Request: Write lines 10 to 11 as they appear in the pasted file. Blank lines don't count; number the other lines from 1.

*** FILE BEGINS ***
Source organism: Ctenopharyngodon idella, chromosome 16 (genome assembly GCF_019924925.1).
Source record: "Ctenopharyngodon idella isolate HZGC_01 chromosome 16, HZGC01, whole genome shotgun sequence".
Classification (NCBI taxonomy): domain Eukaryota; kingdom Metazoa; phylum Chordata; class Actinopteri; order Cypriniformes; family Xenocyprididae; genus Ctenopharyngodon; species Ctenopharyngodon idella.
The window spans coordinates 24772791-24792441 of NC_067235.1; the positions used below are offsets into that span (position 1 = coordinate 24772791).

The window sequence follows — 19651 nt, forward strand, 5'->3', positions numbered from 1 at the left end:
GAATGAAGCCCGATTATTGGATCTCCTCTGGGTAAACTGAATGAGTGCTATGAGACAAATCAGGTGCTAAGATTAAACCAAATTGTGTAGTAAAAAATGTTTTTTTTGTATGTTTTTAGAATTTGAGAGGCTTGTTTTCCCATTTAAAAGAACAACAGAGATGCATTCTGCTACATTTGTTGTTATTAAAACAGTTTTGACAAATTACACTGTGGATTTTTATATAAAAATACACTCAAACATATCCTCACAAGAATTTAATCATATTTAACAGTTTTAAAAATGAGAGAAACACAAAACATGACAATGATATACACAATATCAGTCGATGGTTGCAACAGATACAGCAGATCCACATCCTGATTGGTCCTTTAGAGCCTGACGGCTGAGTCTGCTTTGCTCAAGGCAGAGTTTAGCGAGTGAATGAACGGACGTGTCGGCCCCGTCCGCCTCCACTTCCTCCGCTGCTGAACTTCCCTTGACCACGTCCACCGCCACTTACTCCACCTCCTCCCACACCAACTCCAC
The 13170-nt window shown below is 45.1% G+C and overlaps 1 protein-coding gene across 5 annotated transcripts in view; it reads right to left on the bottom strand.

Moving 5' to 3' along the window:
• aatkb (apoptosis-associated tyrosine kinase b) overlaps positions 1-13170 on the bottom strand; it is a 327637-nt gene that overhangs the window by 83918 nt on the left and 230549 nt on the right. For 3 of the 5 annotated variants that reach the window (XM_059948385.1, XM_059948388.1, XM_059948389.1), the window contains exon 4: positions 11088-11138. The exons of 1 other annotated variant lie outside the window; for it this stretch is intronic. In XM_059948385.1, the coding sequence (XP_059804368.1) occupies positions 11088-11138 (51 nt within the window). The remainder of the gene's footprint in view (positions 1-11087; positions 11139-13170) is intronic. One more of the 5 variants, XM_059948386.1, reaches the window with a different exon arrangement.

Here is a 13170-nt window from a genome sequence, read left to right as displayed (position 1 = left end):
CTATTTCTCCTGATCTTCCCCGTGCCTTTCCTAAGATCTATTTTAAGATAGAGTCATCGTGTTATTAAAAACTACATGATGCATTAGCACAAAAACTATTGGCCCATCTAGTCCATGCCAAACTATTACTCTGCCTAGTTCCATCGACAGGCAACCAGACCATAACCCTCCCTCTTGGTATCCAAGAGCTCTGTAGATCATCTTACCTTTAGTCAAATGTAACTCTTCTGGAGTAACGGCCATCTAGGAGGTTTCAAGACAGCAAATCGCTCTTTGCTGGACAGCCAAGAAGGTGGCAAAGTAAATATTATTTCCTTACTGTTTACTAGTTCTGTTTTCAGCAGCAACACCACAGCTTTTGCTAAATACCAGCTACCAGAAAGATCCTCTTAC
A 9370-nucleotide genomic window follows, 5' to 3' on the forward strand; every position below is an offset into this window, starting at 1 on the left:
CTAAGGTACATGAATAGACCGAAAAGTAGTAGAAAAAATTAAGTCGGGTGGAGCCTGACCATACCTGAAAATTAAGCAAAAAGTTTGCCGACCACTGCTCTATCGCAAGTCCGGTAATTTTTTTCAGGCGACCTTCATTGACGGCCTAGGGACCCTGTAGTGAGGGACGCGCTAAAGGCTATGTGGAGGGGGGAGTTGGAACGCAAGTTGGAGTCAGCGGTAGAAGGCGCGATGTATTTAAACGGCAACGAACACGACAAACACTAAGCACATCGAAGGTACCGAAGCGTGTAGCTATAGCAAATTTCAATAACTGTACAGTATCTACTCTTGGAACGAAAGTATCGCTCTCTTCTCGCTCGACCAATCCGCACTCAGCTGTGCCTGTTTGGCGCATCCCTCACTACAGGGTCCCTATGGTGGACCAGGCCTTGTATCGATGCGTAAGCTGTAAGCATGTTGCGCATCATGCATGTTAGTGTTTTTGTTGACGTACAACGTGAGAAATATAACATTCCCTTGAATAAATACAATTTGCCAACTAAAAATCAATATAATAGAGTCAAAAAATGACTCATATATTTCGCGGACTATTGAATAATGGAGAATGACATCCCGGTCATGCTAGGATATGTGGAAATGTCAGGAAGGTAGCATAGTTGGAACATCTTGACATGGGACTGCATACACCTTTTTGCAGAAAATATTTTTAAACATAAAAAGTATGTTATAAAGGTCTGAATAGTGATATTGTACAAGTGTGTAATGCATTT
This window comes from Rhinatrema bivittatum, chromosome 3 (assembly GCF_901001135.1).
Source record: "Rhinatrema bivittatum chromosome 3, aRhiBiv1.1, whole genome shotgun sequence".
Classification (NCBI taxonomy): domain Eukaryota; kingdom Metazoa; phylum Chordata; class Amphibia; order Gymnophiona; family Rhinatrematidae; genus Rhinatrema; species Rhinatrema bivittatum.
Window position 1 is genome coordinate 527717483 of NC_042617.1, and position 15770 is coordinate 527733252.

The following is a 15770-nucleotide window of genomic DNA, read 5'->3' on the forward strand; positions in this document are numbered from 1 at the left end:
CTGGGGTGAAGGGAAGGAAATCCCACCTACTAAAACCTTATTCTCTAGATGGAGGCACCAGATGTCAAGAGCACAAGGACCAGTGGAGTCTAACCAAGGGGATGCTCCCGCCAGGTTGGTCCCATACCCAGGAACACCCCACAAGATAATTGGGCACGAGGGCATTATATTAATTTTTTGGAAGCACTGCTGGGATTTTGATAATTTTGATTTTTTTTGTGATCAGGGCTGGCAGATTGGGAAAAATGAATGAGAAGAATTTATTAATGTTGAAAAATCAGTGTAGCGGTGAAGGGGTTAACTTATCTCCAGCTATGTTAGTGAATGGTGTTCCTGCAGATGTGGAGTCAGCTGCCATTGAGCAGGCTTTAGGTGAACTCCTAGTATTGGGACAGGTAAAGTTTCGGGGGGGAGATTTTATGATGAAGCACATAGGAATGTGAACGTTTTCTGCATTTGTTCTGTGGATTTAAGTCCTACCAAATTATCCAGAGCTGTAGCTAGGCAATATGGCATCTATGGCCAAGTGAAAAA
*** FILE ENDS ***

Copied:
Here is a 13170-nt window from a genome sequence, read left to right as displayed (position 1 = left end):
CTATTTCTCCTGATCTTCCCCGTGCCTTTCCTAAGATCTATTTTAAGATAGAGTCATCGTGTTATTAAAAACTACATGATGCATTAGCACAAAAACTATTGGCCCATCTAGTCCATGCCAAACTATTACTCTGCCTAGTTCCATCGACAGGCAACCAGACCATAACCCTCCCTCTTGGTATCCAAGAGCTCTGTAGATCATCTTACCTTTAGTCAAATGTAACTCTTCTGGAGTAACGGCCATCTAGGAGGTTTCAAGACAGCAAATCGCTCTTTGCTGGACAGCCAAGAAGGTGGCAAAGTAAATATTATTTCCTTACTGTTTACTAGTTCTGTTTTCAGCAGCAACACCACAGCTTTTGCTAAATACCAGCTACCAGAAAGATCCTCTTAC